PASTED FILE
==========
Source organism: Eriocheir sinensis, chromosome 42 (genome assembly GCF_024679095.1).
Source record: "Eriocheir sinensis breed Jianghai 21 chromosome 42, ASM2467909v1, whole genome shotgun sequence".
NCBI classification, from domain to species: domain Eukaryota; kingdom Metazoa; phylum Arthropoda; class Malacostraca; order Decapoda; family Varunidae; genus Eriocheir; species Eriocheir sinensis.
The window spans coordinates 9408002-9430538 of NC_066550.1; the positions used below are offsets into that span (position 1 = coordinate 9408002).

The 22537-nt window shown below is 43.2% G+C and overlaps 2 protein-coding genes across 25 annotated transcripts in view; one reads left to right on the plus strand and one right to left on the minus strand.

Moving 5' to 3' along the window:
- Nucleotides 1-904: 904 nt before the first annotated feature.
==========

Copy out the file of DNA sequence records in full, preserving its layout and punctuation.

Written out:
Source organism: Eriocheir sinensis, chromosome 42 (genome assembly GCF_024679095.1).
Source record: "Eriocheir sinensis breed Jianghai 21 chromosome 42, ASM2467909v1, whole genome shotgun sequence".
NCBI classification, from domain to species: domain Eukaryota; kingdom Metazoa; phylum Arthropoda; class Malacostraca; order Decapoda; family Varunidae; genus Eriocheir; species Eriocheir sinensis.
The window spans coordinates 9408002-9430538 of NC_066550.1; the positions used below are offsets into that span (position 1 = coordinate 9408002).

The 22537-nt window shown below is 43.2% G+C and overlaps 2 protein-coding genes across 25 annotated transcripts in view; one reads left to right on the plus strand and one right to left on the minus strand.

Moving 5' to 3' along the window:
- Nucleotides 1-904: 904 nt before the first annotated feature.